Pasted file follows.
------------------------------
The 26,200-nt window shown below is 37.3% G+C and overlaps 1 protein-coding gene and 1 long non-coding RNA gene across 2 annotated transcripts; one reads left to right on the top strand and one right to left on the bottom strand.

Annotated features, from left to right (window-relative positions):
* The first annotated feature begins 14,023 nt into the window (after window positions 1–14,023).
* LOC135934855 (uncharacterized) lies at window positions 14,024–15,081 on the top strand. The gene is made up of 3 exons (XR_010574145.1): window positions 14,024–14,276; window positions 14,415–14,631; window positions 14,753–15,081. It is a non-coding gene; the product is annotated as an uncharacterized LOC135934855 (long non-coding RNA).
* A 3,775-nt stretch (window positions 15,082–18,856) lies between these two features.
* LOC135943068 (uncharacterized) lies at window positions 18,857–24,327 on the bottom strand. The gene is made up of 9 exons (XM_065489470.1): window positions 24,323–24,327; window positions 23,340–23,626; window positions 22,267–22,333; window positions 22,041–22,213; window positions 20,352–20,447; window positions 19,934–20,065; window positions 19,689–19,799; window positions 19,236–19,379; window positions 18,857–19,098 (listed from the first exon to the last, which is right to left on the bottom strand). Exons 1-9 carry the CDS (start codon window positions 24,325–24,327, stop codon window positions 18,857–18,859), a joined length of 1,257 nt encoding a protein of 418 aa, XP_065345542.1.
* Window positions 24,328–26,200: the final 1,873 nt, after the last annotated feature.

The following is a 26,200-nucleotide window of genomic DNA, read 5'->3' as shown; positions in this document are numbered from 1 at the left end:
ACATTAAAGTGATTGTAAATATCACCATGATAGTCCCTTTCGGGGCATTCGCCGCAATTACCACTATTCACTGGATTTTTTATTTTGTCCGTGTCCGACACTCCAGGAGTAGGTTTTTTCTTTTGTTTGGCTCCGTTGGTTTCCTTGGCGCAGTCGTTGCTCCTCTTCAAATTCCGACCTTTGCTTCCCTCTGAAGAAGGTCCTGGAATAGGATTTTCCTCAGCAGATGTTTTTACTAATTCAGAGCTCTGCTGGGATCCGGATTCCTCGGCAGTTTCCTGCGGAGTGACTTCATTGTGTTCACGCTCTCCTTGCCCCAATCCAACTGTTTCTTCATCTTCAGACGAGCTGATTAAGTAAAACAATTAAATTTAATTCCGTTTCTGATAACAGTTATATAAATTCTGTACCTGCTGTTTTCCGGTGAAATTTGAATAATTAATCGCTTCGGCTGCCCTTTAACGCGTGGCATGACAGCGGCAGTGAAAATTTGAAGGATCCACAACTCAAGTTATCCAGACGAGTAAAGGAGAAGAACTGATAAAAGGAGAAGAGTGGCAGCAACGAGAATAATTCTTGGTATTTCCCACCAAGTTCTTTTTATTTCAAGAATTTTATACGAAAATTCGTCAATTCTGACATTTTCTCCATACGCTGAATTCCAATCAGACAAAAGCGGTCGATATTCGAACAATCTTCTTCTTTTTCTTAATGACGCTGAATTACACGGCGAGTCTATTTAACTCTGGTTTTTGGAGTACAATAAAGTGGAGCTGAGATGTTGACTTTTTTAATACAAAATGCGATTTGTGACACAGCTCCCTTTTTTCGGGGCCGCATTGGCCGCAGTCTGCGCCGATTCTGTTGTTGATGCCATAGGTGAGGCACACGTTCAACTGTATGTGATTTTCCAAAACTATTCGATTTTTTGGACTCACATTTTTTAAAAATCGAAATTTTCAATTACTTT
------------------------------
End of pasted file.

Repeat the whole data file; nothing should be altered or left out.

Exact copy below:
The 26,200-nt window shown below is 37.3% G+C and overlaps 1 protein-coding gene and 1 long non-coding RNA gene across 2 annotated transcripts; one reads left to right on the top strand and one right to left on the bottom strand.

Annotated features, from left to right (window-relative positions):
* The first annotated feature begins 14,023 nt into the window (after window positions 1–14,023).
* LOC135934855 (uncharacterized) lies at window positions 14,024–15,081 on the top strand. The gene is made up of 3 exons (XR_010574145.1): window positions 14,024–14,276; window positions 14,415–14,631; window positions 14,753–15,081. It is a non-coding gene; the product is annotated as an uncharacterized LOC135934855 (long non-coding RNA).
* A 3,775-nt stretch (window positions 15,082–18,856) lies between these two features.
* LOC135943068 (uncharacterized) lies at window positions 18,857–24,327 on the bottom strand. The gene is made up of 9 exons (XM_065489470.1): window positions 24,323–24,327; window positions 23,340–23,626; window positions 22,267–22,333; window positions 22,041–22,213; window positions 20,352–20,447; window positions 19,934–20,065; window positions 19,689–19,799; window positions 19,236–19,379; window positions 18,857–19,098 (listed from the first exon to the last, which is right to left on the bottom strand). Exons 1-9 carry the CDS (start codon window positions 24,325–24,327, stop codon window positions 18,857–18,859), a joined length of 1,257 nt encoding a protein of 418 aa, XP_065345542.1.
* Window positions 24,328–26,200: the final 1,873 nt, after the last annotated feature.

The following is a 26,200-nucleotide window of genomic DNA, read 5'->3' as shown; positions in this document are numbered from 1 at the left end:
ACATTAAAGTGATTGTAAATATCACCATGATAGTCCCTTTCGGGGCATTCGCCGCAATTACCACTATTCACTGGATTTTTTATTTTGTCCGTGTCCGACACTCCAGGAGTAGGTTTTTTCTTTTGTTTGGCTCCGTTGGTTTCCTTGGCGCAGTCGTTGCTCCTCTTCAAATTCCGACCTTTGCTTCCCTCTGAAGAAGGTCCTGGAATAGGATTTTCCTCAGCAGATGTTTTTACTAATTCAGAGCTCTGCTGGGATCCGGATTCCTCGGCAGTTTCCTGCGGAGTGACTTCATTGTGTTCACGCTCTCCTTGCCCCAATCCAACTGTTTCTTCATCTTCAGACGAGCTGATTAAGTAAAACAATTAAATTTAATTCCGTTTCTGATAACAGTTATATAAATTCTGTACCTGCTGTTTTCCGGTGAAATTTGAATAATTAATCGCTTCGGCTGCCCTTTAACGCGTGGCATGACAGCGGCAGTGAAAATTTGAAGGATCCACAACTCAAGTTATCCAGACGAGTAAAGGAGAAGAACTGATAAAAGGAGAAGAGTGGCAGCAACGAGAATAATTCTTGGTATTTCCCACCAAGTTCTTTTTATTTCAAGAATTTTATACGAAAATTCGTCAATTCTGACATTTTCTCCATACGCTGAATTCCAATCAGACAAAAGCGGTCGATATTCGAACAATCTTCTTCTTTTTCTTAATGACGCTGAATTACACGGCGAGTCTATTTAACTCTGGTTTTTGGAGTACAATAAAGTGGAGCTGAGATGTTGACTTTTTTAATACAAAATGCGATTTGTGACACAGCTCCCTTTTTTCGGGGCCGCATTGGCCGCAGTCTGCGCCGATTCTGTTGTTGATGCCATAGGTGAGGCACACGTTCAACTGTATGTGATTTTCCAAAACTATTCGATTTTTTGGACTCACATTTTTTAAAAATCGAAATTTTCAATTACTTT